Note: This letter originally appeared as an email sent to the Johns Hopkins community on February 4, 2021.
Dear Students, Faculty, and Staff,
Since our communication to you yesterday morning, the university has continued to manage and investigate a concerning cluster of COVID cases among Homewood undergraduates. We have had 58 positive cases confirmed in this 6,000-student population since Tuesday afternoon (27 since our last message), compared with seven positive cases in the comparable period last week. We are have taken immediate steps to ensure these students are properly isolated and to perform contact tracing to identify and notify others who may be at risk. We also imposed additional testing requirements on specific subsets of our students, completing 2,600 COVID tests yesterday, and have put in place capacity for continued accelerated testing.
Importantly, all evidence continues to point to social gatherings off-campus last weekend as the most likely contributor to this cluster, and we are also taking a number of significant steps to limit student activity and improve student compliance with public health guidelines. In this regard, we want to reinforce to our undergraduate students in particular:
Your full and honest cooperation with contact tracers is crucial to our ability to control this recent spike in cases. If you are sick, tell these confidential tracers whom you were in contact with and where those interactions happened. As a reminder, contact tracing is wholly separate from the student conduct process—contact tracers cannot and do not share any individual information with the university as part of a disciplinary process.
We have extended through Friday, Feb. 5, the suspension of in-person Homewood undergraduate classes and laboratory research, as well as other in-person activities for Homewood undergraduates regardless of where they take place. We make this decision not because of a concern specific to classroom or research laboratory activity but to provide additional time for us to fully assess and intervene against the scope of the current spike in cases, including repeat saliva testing for as many students as possible and genetic testing of positive samples.
We will communicate about our plans for next week on Sunday, and, as always, the safety of our students, faculty, staff, and Baltimore neighbors will be our foremost priority.
To that end, we are instituting the following precautions:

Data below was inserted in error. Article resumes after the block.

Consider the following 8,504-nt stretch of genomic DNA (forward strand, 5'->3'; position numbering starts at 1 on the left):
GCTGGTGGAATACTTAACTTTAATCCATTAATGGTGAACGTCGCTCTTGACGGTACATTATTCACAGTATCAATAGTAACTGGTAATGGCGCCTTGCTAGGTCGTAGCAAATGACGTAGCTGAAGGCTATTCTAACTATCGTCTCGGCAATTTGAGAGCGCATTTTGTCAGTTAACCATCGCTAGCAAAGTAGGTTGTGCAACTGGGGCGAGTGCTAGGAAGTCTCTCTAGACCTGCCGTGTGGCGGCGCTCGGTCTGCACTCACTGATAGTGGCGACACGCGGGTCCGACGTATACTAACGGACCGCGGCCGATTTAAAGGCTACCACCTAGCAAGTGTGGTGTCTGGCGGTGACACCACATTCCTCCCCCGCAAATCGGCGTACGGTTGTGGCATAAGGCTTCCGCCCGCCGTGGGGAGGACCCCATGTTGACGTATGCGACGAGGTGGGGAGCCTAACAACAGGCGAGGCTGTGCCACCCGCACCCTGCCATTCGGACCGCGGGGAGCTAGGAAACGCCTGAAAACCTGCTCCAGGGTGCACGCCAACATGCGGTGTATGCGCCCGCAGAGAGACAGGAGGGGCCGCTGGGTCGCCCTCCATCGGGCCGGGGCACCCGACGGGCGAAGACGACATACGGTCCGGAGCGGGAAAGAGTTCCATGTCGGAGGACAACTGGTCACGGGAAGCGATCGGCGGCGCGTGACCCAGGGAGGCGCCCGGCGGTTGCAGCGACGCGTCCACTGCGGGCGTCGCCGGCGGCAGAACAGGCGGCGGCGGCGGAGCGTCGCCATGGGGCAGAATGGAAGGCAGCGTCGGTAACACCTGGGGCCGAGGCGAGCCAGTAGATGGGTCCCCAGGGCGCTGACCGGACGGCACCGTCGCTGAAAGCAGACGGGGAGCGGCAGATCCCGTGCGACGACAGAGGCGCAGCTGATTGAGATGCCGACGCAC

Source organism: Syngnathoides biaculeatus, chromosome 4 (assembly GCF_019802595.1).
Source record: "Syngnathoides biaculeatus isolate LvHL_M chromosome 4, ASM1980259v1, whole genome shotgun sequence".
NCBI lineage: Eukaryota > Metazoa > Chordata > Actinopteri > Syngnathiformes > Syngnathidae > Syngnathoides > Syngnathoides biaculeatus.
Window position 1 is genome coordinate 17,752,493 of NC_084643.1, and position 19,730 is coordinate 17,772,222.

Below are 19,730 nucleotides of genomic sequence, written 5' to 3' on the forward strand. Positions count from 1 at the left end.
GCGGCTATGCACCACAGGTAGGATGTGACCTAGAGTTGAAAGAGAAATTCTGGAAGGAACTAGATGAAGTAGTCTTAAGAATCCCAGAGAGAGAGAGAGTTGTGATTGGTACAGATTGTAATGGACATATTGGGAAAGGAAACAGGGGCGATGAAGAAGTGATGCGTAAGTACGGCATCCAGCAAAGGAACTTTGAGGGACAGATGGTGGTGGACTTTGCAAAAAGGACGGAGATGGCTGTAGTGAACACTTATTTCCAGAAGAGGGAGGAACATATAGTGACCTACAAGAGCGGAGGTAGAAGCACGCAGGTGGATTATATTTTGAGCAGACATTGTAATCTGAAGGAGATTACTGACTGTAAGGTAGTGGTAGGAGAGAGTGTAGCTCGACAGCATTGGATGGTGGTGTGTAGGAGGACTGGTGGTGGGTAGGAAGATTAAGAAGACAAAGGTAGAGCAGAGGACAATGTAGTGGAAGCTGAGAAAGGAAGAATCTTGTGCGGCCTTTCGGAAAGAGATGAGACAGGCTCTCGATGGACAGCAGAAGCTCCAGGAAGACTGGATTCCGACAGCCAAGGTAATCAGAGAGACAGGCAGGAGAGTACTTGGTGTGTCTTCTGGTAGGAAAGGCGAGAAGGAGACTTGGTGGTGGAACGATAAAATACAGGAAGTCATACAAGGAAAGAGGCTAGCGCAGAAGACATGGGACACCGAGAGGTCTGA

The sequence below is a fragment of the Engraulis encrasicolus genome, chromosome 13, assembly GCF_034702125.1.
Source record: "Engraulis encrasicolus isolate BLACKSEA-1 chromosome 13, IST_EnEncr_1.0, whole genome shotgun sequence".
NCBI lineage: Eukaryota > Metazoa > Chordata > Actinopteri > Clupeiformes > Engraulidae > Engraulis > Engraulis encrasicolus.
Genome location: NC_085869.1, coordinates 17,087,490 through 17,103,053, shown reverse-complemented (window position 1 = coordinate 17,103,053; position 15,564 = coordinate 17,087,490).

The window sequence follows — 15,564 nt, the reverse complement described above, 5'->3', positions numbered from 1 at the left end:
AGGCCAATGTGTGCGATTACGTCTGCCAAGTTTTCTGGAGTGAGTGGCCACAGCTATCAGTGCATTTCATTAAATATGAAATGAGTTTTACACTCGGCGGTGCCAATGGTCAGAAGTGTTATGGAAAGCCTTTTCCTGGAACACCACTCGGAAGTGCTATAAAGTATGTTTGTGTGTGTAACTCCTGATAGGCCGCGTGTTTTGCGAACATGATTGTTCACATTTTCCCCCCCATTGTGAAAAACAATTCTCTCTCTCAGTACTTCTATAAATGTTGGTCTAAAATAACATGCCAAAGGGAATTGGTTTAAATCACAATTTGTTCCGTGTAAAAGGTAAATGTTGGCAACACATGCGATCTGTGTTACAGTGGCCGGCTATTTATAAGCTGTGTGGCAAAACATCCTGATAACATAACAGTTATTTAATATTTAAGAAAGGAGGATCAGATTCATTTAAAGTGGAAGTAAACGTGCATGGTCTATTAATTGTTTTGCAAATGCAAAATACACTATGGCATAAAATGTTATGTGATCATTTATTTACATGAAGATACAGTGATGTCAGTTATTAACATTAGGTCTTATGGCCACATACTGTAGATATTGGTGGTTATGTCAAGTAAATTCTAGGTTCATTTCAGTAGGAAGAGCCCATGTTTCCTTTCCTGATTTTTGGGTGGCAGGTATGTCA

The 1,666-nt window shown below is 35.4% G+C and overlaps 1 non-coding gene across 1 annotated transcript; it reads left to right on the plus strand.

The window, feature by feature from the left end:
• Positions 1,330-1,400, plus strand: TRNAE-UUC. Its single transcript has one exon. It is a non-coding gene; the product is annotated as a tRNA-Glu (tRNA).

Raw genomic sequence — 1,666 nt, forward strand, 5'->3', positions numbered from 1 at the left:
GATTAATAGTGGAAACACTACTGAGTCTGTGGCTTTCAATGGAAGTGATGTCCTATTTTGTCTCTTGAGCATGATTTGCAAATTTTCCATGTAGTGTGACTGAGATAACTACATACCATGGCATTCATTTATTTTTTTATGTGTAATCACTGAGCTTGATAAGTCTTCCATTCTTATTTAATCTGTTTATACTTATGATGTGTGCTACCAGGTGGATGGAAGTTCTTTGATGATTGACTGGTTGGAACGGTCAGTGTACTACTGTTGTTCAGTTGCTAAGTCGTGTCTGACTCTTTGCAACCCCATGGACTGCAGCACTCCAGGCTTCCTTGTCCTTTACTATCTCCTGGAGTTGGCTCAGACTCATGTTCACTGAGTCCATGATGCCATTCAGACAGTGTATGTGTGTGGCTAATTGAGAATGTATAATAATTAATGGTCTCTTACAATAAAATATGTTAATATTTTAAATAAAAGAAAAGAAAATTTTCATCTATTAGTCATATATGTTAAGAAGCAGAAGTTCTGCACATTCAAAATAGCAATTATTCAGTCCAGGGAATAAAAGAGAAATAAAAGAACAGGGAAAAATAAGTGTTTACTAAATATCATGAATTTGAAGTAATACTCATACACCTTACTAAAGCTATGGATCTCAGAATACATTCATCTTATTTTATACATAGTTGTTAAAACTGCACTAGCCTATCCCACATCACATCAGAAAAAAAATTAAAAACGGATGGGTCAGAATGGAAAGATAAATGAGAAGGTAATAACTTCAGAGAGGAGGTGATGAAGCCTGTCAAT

All undergraduates are now required to get tested three times a week, effective Friday, Feb. 5, until further notice.
No gatherings of any size are allowed for undergraduates, on campus or off, indoors or outdoors, through Monday morning at 8 a.m.
Student athletes and residents of Charles Commons must be tested for COVID every day through at least Saturday and must maintain their self-quarantine, on and off campus, through Monday morning at 8 a.m.
Any violations of these requirements or other university COVID policies will be subject to the Student Conduct Code disciplinary process, and as we have demonstrated previously, we will not hesitate to take action if it is necessary to protect the community.
We know that maintaining COVID safety practices at all times is difficult, but we cannot stress enough how important it is that we all do so consistently and conscientiously. When you make poor decisions, you don’t just put yourself at risk, you put at risk the health and safety of our entire community.
We ask that you read and commit to the principles outlined in the Hopkins Social Compact, and in particular that you remember:
Our mandatory testing program is a crucial measure to detect and contain potential clusters of COVID cases, but it is not protective. A negative test does not mean you can relax your guard against the virus.
The temporary ban on gatherings must be strictly followed. Getting together with even a small group of friends to watch the Super Bowl is not allowed. When the restriction on gatherings is relaxed, you must still wear a mask and maintain physical distance from others at all times.
If you have any potential COVID symptoms at all—fever, cough, sore throat, shortness of breath, acute loss of taste or smell, headache, diarrhea/vomiting, new fatigue/muscle aches or runny nose/congestion—call the Johns Hopkins COVID call center (833-546-7546). Don’t write off your symptoms as minor, or assume they’re allergies or a cold. Call the JHCCC and get screened.
If you see others who aren’t following JHU’s COVID safety rules, please report it. You may notify the university by submitting anonymous concerns via the JHU hotline 844-SPEAK2US; through an online reporting form; or by contacting Health, Safety and Environment at HSEinfo@jhmi.edu or 410-516-8798. For live, immediate response, also consider using the LiveSafe app to report things directly to Campus Safety & Security (with options for anonymous reporting).
We hope to resume in-person activities and classes for Homewood undergraduates soon, but we need your help. We can have a safe semester together if we all stay focused on protecting ourselves and each other. Please do your part to make that possible for yourself, your colleagues, and your classmates.
Vice Provost for Student Affairs
Vice Provost for Student Health and Well-Being